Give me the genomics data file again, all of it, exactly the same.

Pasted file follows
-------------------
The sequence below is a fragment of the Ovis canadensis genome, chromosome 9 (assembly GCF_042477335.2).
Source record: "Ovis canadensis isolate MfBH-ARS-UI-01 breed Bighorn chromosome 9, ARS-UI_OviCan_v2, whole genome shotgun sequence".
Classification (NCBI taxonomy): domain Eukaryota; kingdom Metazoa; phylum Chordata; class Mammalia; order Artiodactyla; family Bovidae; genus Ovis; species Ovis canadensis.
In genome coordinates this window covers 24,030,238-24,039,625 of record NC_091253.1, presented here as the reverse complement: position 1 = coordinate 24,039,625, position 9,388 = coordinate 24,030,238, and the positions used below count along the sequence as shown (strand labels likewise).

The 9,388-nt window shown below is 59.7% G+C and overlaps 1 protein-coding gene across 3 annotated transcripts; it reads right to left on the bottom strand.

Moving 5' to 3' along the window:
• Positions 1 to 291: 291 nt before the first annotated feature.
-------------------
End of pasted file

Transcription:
The sequence below is a fragment of the Ovis canadensis genome, chromosome 9 (assembly GCF_042477335.2).
Source record: "Ovis canadensis isolate MfBH-ARS-UI-01 breed Bighorn chromosome 9, ARS-UI_OviCan_v2, whole genome shotgun sequence".
Classification (NCBI taxonomy): domain Eukaryota; kingdom Metazoa; phylum Chordata; class Mammalia; order Artiodactyla; family Bovidae; genus Ovis; species Ovis canadensis.
In genome coordinates this window covers 24,030,238-24,039,625 of record NC_091253.1, presented here as the reverse complement: position 1 = coordinate 24,039,625, position 9,388 = coordinate 24,030,238, and the positions used below count along the sequence as shown (strand labels likewise).

The 9,388-nt window shown below is 59.7% G+C and overlaps 1 protein-coding gene across 3 annotated transcripts; it reads right to left on the bottom strand.

Moving 5' to 3' along the window:
• Positions 1 to 291: 291 nt before the first annotated feature.